Indian state to consider lawyer 'protection act'
The government of India's second largest state has announced it will consider creating laws to protect lawyers, as well as introducing measures to assist entrants into the legal profession.
The Daily Bhasker reports that Chief Minister Shivraj Singh Chouhan of central Indian state Madhya Pradesh made the announcements at a specialist advocates meeting last Sunday. The conference was called in a bid to assess issues affecting the legal profession and also to obtain views on the other issues affecting the state.
The Hindu newspaper reports that the Mr Chouhan also announced the state law commission would be revived, adding that the government was serious about providing financial help to those entering the legal sector, including a grant of R12,000 (£137) to each entrant.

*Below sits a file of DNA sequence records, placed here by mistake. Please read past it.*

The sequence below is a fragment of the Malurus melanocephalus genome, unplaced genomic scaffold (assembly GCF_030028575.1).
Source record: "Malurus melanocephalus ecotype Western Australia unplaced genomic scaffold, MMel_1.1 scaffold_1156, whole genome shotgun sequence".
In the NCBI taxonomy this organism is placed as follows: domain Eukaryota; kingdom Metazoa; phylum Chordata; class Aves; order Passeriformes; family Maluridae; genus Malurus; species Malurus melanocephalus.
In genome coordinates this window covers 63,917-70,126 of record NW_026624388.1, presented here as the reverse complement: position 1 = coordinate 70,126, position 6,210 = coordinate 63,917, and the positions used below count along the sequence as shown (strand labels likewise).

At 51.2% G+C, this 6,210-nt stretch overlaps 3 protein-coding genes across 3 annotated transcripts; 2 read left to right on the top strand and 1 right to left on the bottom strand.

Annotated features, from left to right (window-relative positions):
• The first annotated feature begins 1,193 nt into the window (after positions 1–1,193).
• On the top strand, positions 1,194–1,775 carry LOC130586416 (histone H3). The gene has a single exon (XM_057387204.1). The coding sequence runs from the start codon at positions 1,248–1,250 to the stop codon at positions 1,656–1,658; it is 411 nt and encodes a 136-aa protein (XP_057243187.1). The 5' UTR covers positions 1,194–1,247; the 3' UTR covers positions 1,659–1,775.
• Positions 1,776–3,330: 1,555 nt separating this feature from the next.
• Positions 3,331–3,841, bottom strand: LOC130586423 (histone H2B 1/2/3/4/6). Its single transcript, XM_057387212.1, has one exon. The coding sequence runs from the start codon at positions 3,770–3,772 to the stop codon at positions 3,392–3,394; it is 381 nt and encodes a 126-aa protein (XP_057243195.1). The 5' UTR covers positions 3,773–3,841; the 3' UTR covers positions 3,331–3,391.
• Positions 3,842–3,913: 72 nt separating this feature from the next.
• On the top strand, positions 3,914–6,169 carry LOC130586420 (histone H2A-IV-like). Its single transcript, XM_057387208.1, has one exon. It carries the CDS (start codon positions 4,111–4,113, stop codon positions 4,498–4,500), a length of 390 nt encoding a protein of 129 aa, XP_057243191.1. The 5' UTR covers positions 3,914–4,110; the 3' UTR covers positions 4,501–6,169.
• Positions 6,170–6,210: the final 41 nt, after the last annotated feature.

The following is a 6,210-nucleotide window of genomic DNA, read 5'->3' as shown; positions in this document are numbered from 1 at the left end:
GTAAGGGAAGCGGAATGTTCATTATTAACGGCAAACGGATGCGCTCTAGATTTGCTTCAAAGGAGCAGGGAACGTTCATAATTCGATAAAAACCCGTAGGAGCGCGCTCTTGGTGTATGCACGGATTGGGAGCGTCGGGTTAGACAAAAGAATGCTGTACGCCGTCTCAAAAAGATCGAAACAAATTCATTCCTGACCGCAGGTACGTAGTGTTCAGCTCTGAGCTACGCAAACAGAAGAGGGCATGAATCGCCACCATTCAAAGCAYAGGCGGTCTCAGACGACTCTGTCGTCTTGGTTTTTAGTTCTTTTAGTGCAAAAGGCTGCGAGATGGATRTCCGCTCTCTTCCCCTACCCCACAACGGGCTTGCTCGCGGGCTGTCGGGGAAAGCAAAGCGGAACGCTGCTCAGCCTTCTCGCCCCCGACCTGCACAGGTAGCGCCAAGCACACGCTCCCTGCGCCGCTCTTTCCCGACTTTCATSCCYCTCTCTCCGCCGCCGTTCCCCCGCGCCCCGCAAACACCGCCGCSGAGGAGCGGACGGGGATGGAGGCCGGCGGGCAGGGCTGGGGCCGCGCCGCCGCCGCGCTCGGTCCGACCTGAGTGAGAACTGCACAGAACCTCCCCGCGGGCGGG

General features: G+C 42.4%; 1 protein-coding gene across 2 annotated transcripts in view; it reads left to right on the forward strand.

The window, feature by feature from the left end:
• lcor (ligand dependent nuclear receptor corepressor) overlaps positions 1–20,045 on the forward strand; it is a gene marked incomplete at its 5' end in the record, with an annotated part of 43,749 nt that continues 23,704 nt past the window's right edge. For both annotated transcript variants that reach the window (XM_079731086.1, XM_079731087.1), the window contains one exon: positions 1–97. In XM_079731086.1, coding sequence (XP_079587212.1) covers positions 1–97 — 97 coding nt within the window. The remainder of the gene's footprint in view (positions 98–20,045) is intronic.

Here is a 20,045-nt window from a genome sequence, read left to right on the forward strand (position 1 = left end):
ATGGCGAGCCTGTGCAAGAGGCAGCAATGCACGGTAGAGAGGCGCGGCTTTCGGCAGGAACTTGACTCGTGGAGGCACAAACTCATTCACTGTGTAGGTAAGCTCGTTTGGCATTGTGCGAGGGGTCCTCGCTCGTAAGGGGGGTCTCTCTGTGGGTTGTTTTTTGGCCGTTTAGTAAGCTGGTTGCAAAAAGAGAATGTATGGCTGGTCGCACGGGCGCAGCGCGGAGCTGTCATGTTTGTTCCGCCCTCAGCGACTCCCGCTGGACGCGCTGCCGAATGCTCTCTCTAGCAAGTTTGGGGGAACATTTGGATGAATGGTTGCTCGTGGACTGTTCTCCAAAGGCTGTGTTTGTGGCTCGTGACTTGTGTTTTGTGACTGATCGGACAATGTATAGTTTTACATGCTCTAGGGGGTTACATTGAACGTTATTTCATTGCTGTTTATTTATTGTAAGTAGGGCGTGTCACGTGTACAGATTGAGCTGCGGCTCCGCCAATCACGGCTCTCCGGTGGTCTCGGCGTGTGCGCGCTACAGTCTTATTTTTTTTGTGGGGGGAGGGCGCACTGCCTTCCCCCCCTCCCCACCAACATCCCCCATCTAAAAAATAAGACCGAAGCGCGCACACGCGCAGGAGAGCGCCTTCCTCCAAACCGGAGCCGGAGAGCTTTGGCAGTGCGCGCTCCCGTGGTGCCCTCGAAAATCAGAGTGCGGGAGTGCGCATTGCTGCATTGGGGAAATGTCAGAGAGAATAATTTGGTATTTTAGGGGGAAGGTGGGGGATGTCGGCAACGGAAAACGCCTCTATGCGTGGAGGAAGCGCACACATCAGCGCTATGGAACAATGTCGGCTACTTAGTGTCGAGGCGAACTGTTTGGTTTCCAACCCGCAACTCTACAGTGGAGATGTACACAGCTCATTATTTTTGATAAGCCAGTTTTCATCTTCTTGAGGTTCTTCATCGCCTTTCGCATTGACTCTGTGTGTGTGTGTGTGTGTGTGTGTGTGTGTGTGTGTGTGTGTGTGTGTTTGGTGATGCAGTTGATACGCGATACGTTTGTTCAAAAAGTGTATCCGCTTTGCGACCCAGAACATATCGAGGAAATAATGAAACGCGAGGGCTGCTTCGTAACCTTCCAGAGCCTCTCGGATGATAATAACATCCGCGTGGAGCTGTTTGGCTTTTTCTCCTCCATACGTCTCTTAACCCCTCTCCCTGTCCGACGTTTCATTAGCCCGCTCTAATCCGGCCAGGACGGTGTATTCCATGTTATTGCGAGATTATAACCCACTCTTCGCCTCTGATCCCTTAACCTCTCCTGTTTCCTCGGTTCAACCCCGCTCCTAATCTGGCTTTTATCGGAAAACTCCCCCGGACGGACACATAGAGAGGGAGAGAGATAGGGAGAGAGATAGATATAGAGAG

Mr Chouhan also said that he agreed in principle to the Advocates’ Protection Act and would seek the opinion of legal experts in the matter.
Small firm woes
Meanwhile, web site Live Mint has reported on the difficulties small firms face in India when competing with bigger practices with established reputations.
With firms reportedly opening every week in some months, many have taken aggressive price strategies to gain market share. Cyril Shroff, the Mumbai managing partner of Amarchand & Mangaldas & Suresh Shroff & Co, said ‘Today our biggest problem is not foreign firms, it is people working at one-tenth the price that we work at. You are constantly being pulled down in price.’